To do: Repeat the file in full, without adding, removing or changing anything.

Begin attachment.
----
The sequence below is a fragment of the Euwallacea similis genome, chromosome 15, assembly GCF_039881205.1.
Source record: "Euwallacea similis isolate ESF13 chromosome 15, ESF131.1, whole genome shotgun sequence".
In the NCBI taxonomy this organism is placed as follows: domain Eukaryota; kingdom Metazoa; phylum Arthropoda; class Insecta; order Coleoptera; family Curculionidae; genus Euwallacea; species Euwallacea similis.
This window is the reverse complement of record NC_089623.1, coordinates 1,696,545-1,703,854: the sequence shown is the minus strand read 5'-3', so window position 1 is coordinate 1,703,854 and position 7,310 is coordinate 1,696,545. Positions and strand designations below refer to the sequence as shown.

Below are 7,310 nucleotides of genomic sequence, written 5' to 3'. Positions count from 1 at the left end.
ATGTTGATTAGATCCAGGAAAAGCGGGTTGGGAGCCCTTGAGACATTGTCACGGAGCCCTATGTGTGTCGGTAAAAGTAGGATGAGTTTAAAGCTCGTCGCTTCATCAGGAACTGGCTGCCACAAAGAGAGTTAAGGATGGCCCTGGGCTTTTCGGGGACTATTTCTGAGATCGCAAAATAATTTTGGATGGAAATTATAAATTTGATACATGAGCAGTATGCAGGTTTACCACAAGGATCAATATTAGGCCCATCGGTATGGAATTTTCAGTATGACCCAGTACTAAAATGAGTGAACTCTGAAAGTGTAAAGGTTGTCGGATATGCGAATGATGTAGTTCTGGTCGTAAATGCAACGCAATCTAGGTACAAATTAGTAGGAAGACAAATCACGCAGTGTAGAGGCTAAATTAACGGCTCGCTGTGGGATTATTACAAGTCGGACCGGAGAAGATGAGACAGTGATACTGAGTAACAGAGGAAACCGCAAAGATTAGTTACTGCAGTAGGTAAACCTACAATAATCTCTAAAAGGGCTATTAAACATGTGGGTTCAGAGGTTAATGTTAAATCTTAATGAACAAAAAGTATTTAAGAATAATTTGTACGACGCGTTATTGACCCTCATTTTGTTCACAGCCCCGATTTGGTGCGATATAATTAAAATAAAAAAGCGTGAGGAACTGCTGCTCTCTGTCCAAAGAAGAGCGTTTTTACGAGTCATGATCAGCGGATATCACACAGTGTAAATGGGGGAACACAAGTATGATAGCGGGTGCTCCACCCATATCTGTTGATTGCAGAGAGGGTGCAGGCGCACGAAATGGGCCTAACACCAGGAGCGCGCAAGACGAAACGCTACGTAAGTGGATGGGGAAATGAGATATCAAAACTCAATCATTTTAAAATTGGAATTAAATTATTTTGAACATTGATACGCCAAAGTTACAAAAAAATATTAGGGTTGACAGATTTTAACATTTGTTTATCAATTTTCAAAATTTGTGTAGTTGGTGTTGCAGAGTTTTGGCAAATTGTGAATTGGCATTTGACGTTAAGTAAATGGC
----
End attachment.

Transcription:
The sequence below is a fragment of the Euwallacea similis genome, chromosome 15, assembly GCF_039881205.1.
Source record: "Euwallacea similis isolate ESF13 chromosome 15, ESF131.1, whole genome shotgun sequence".
In the NCBI taxonomy this organism is placed as follows: domain Eukaryota; kingdom Metazoa; phylum Arthropoda; class Insecta; order Coleoptera; family Curculionidae; genus Euwallacea; species Euwallacea similis.
This window is the reverse complement of record NC_089623.1, coordinates 1,696,545-1,703,854: the sequence shown is the minus strand read 5'-3', so window position 1 is coordinate 1,703,854 and position 7,310 is coordinate 1,696,545. Positions and strand designations below refer to the sequence as shown.

Below are 7,310 nucleotides of genomic sequence, written 5' to 3'. Positions count from 1 at the left end.
ATGTTGATTAGATCCAGGAAAAGCGGGTTGGGAGCCCTTGAGACATTGTCACGGAGCCCTATGTGTGTCGGTAAAAGTAGGATGAGTTTAAAGCTCGTCGCTTCATCAGGAACTGGCTGCCACAAAGAGAGTTAAGGATGGCCCTGGGCTTTTCGGGGACTATTTCTGAGATCGCAAAATAATTTTGGATGGAAATTATAAATTTGATACATGAGCAGTATGCAGGTTTACCACAAGGATCAATATTAGGCCCATCGGTATGGAATTTTCAGTATGACCCAGTACTAAAATGAGTGAACTCTGAAAGTGTAAAGGTTGTCGGATATGCGAATGATGTAGTTCTGGTCGTAAATGCAACGCAATCTAGGTACAAATTAGTAGGAAGACAAATCACGCAGTGTAGAGGCTAAATTAACGGCTCGCTGTGGGATTATTACAAGTCGGACCGGAGAAGATGAGACAGTGATACTGAGTAACAGAGGAAACCGCAAAGATTAGTTACTGCAGTAGGTAAACCTACAATAATCTCTAAAAGGGCTATTAAACATGTGGGTTCAGAGGTTAATGTTAAATCTTAATGAACAAAAAGTATTTAAGAATAATTTGTACGACGCGTTATTGACCCTCATTTTGTTCACAGCCCCGATTTGGTGCGATATAATTAAAATAAAAAAGCGTGAGGAACTGCTGCTCTCTGTCCAAAGAAGAGCGTTTTTACGAGTCATGATCAGCGGATATCACACAGTGTAAATGGGGGAACACAAGTATGATAGCGGGTGCTCCACCCATATCTGTTGATTGCAGAGAGGGTGCAGGCGCACGAAATGGGCCTAACACCAGGAGCGCGCAAGACGAAACGCTACGTAAGTGGATGGGGAAATGAGATATCAAAACTCAATCATTTTAAAATTGGAATTAAATTATTTTGAACATTGATACGCCAAAGTTACAAAAAAATATTAGGGTTGACAGATTTTAACATTTGTTTATCAATTTTCAAAATTTGTGTAGTTGGTGTTGCAGAGTTTTGGCAAATTGTGAATTGGCATTTGACGTTAAGTAAATGGC